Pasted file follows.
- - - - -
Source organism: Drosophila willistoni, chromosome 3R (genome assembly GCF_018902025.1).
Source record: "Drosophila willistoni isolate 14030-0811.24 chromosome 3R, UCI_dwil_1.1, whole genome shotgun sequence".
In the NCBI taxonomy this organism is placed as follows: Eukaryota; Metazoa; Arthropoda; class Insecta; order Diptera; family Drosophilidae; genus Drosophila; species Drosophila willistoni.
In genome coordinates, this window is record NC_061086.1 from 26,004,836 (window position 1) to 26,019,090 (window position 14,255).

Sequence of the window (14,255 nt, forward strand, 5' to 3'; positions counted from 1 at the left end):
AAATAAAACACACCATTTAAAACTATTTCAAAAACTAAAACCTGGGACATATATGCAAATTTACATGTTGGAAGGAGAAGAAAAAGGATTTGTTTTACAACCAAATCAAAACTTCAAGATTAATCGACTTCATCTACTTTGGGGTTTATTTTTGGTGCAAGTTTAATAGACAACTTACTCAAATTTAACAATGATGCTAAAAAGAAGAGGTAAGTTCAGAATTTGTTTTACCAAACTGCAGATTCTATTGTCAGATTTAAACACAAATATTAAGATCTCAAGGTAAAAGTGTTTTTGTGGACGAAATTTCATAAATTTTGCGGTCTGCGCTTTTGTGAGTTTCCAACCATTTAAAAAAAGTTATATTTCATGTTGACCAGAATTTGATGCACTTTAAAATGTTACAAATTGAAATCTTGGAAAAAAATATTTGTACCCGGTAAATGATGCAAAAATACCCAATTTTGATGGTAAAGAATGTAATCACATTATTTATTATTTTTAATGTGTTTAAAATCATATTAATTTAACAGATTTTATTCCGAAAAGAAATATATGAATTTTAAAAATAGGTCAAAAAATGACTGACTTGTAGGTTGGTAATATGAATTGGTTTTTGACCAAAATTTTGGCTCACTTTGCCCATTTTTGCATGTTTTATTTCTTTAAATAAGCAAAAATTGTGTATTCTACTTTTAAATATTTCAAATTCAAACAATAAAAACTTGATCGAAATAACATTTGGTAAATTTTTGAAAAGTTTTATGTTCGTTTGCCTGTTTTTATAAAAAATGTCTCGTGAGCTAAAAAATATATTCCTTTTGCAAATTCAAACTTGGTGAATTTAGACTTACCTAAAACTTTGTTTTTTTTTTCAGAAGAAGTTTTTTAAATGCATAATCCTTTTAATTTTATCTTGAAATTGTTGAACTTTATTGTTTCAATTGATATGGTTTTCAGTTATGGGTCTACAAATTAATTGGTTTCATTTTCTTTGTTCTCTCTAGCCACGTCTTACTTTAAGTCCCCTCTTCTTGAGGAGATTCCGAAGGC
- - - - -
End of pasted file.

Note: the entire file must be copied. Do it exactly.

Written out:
Source organism: Drosophila willistoni, chromosome 3R (genome assembly GCF_018902025.1).
Source record: "Drosophila willistoni isolate 14030-0811.24 chromosome 3R, UCI_dwil_1.1, whole genome shotgun sequence".
In the NCBI taxonomy this organism is placed as follows: Eukaryota; Metazoa; Arthropoda; class Insecta; order Diptera; family Drosophilidae; genus Drosophila; species Drosophila willistoni.
In genome coordinates, this window is record NC_061086.1 from 26,004,836 (window position 1) to 26,019,090 (window position 14,255).

Sequence of the window (14,255 nt, forward strand, 5' to 3'; positions counted from 1 at the left end):
AAATAAAACACACCATTTAAAACTATTTCAAAAACTAAAACCTGGGACATATATGCAAATTTACATGTTGGAAGGAGAAGAAAAAGGATTTGTTTTACAACCAAATCAAAACTTCAAGATTAATCGACTTCATCTACTTTGGGGTTTATTTTTGGTGCAAGTTTAATAGACAACTTACTCAAATTTAACAATGATGCTAAAAAGAAGAGGTAAGTTCAGAATTTGTTTTACCAAACTGCAGATTCTATTGTCAGATTTAAACACAAATATTAAGATCTCAAGGTAAAAGTGTTTTTGTGGACGAAATTTCATAAATTTTGCGGTCTGCGCTTTTGTGAGTTTCCAACCATTTAAAAAAAGTTATATTTCATGTTGACCAGAATTTGATGCACTTTAAAATGTTACAAATTGAAATCTTGGAAAAAAATATTTGTACCCGGTAAATGATGCAAAAATACCCAATTTTGATGGTAAAGAATGTAATCACATTATTTATTATTTTTAATGTGTTTAAAATCATATTAATTTAACAGATTTTATTCCGAAAAGAAATATATGAATTTTAAAAATAGGTCAAAAAATGACTGACTTGTAGGTTGGTAATATGAATTGGTTTTTGACCAAAATTTTGGCTCACTTTGCCCATTTTTGCATGTTTTATTTCTTTAAATAAGCAAAAATTGTGTATTCTACTTTTAAATATTTCAAATTCAAACAATAAAAACTTGATCGAAATAACATTTGGTAAATTTTTGAAAAGTTTTATGTTCGTTTGCCTGTTTTTATAAAAAATGTCTCGTGAGCTAAAAAATATATTCCTTTTGCAAATTCAAACTTGGTGAATTTAGACTTACCTAAAACTTTGTTTTTTTTTTCAGAAGAAGTTTTTTAAATGCATAATCCTTTTAATTTTATCTTGAAATTGTTGAACTTTATTGTTTCAATTGATATGGTTTTCAGTTATGGGTCTACAAATTAATTGGTTTCATTTTCTTTGTTCTCTCTAGCCACGTCTTACTTTAAGTCCCCTCTTCTTGAGGAGATTCCGAAGGC